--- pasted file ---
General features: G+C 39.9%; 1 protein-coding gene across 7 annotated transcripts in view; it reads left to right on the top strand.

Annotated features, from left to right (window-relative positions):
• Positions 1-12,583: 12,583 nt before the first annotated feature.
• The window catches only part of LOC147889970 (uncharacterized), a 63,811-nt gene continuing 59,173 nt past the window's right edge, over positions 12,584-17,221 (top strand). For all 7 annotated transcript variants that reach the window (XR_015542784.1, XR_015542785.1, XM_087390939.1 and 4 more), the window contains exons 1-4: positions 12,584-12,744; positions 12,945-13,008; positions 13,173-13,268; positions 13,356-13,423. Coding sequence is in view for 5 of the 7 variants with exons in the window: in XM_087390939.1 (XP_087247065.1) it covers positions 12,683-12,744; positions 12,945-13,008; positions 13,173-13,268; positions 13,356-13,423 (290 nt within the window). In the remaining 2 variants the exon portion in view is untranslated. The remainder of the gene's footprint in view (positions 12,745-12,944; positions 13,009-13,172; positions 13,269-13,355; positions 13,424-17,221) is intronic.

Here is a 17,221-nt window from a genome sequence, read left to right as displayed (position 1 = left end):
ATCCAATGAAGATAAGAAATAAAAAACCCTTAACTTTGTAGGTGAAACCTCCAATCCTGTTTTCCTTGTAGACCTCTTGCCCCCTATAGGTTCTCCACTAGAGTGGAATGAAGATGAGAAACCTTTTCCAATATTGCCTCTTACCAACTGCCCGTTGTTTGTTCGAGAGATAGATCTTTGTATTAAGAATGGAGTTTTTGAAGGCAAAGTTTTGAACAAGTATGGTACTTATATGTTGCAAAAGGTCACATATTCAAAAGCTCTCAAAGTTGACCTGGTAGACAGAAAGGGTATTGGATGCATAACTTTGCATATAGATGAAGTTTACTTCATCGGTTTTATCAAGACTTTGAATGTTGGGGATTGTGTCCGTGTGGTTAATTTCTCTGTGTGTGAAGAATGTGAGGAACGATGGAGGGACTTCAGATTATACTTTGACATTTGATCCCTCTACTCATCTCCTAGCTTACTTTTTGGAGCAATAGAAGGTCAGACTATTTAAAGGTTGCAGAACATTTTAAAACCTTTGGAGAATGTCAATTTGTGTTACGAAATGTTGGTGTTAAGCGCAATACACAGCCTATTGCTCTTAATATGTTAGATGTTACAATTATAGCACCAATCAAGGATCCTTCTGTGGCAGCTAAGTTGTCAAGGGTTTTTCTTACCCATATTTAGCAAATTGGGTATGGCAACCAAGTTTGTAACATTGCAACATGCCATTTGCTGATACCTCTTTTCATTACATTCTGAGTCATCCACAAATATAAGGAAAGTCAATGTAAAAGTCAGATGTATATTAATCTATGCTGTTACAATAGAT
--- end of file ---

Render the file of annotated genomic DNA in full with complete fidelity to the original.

General features: G+C 39.9%; 1 protein-coding gene across 7 annotated transcripts in view; it reads left to right on the top strand.

Annotated features, from left to right (window-relative positions):
• Positions 1-12,583: 12,583 nt before the first annotated feature.
• The window catches only part of LOC147889970 (uncharacterized), a 63,811-nt gene continuing 59,173 nt past the window's right edge, over positions 12,584-17,221 (top strand). For all 7 annotated transcript variants that reach the window (XR_015542784.1, XR_015542785.1, XM_087390939.1 and 4 more), the window contains exons 1-4: positions 12,584-12,744; positions 12,945-13,008; positions 13,173-13,268; positions 13,356-13,423. Coding sequence is in view for 5 of the 7 variants with exons in the window: in XM_087390939.1 (XP_087247065.1) it covers positions 12,683-12,744; positions 12,945-13,008; positions 13,173-13,268; positions 13,356-13,423 (290 nt within the window). In the remaining 2 variants the exon portion in view is untranslated. The remainder of the gene's footprint in view (positions 12,745-12,944; positions 13,009-13,172; positions 13,269-13,355; positions 13,424-17,221) is intronic.

Here is a 17,221-nt window from a genome sequence, read left to right as displayed (position 1 = left end):
ATCCAATGAAGATAAGAAATAAAAAACCCTTAACTTTGTAGGTGAAACCTCCAATCCTGTTTTCCTTGTAGACCTCTTGCCCCCTATAGGTTCTCCACTAGAGTGGAATGAAGATGAGAAACCTTTTCCAATATTGCCTCTTACCAACTGCCCGTTGTTTGTTCGAGAGATAGATCTTTGTATTAAGAATGGAGTTTTTGAAGGCAAAGTTTTGAACAAGTATGGTACTTATATGTTGCAAAAGGTCACATATTCAAAAGCTCTCAAAGTTGACCTGGTAGACAGAAAGGGTATTGGATGCATAACTTTGCATATAGATGAAGTTTACTTCATCGGTTTTATCAAGACTTTGAATGTTGGGGATTGTGTCCGTGTGGTTAATTTCTCTGTGTGTGAAGAATGTGAGGAACGATGGAGGGACTTCAGATTATACTTTGACATTTGATCCCTCTACTCATCTCCTAGCTTACTTTTTGGAGCAATAGAAGGTCAGACTATTTAAAGGTTGCAGAACATTTTAAAACCTTTGGAGAATGTCAATTTGTGTTACGAAATGTTGGTGTTAAGCGCAATACACAGCCTATTGCTCTTAATATGTTAGATGTTACAATTATAGCACCAATCAAGGATCCTTCTGTGGCAGCTAAGTTGTCAAGGGTTTTTCTTACCCATATTTAGCAAATTGGGTATGGCAACCAAGTTTGTAACATTGCAACATGCCATTTGCTGATACCTCTTTTCATTACATTCTGAGTCATCCACAAATATAAGGAAAGTCAATGTAAAAGTCAGATGTATATTAATCTATGCTGTTACAATAGAT